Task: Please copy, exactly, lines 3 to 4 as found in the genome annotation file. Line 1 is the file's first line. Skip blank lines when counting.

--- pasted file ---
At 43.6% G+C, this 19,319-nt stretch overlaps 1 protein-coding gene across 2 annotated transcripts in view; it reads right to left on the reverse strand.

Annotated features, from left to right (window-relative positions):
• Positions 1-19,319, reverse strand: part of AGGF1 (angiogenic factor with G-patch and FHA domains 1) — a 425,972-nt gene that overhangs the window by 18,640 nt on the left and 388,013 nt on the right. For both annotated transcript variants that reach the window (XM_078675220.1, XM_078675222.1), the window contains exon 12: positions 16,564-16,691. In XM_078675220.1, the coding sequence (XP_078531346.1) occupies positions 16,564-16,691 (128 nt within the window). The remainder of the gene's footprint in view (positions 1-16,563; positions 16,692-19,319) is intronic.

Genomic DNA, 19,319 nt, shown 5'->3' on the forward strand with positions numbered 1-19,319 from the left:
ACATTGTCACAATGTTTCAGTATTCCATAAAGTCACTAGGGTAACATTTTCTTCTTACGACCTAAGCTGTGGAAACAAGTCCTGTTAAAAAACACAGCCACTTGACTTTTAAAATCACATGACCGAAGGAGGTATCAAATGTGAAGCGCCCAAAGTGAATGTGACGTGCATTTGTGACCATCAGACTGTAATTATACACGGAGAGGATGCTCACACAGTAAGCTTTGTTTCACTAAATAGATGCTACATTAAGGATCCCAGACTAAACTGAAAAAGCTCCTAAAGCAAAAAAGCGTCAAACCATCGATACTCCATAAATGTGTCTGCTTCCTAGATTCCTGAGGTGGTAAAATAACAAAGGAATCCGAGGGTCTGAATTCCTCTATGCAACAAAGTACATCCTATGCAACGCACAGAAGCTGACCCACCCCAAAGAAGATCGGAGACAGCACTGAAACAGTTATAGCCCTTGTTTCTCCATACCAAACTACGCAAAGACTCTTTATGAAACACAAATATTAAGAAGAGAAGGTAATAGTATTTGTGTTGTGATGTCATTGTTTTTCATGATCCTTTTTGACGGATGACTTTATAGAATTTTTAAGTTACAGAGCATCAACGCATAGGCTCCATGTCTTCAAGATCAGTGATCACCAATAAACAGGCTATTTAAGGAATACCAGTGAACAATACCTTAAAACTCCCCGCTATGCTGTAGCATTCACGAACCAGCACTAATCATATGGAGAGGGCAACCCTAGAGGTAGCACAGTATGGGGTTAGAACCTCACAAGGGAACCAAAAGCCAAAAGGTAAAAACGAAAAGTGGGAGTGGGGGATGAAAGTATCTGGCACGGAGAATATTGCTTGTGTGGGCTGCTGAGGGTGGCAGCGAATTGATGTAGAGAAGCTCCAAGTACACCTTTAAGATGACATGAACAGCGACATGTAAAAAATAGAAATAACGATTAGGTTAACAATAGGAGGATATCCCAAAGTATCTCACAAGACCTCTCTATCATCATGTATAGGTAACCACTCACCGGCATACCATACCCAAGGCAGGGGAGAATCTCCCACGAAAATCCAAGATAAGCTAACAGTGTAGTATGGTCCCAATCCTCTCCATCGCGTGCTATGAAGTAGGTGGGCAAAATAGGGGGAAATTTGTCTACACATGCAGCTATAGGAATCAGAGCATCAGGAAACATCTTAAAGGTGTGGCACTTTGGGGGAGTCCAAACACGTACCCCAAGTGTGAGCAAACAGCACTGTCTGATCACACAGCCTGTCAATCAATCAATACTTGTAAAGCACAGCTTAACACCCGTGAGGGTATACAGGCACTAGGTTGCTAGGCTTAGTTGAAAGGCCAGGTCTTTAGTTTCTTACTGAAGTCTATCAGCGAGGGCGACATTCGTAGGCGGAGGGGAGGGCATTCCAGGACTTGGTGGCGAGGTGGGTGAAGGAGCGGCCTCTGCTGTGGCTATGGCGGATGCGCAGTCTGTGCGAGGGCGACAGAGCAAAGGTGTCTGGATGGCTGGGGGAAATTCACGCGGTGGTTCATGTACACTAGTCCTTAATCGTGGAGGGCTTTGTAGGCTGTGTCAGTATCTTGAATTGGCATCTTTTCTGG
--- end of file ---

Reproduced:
• Positions 1-19,319, reverse strand: part of AGGF1 (angiogenic factor with G-patch and FHA domains 1) — a 425,972-nt gene that overhangs the window by 18,640 nt on the left and 388,013 nt on the right. For both annotated transcript variants that reach the window (XM_078675220.1, XM_078675222.1), the window contains exon 12: positions 16,564-16,691. In XM_078675220.1, the coding sequence (XP_078531346.1) occupies positions 16,564-16,691 (128 nt within the window). The remainder of the gene's footprint in view (positions 1-16,563; positions 16,692-19,319) is intronic.

Genomic DNA, 19,319 nt, shown 5'->3' on the forward strand with positions numbered 1-19,319 from the left: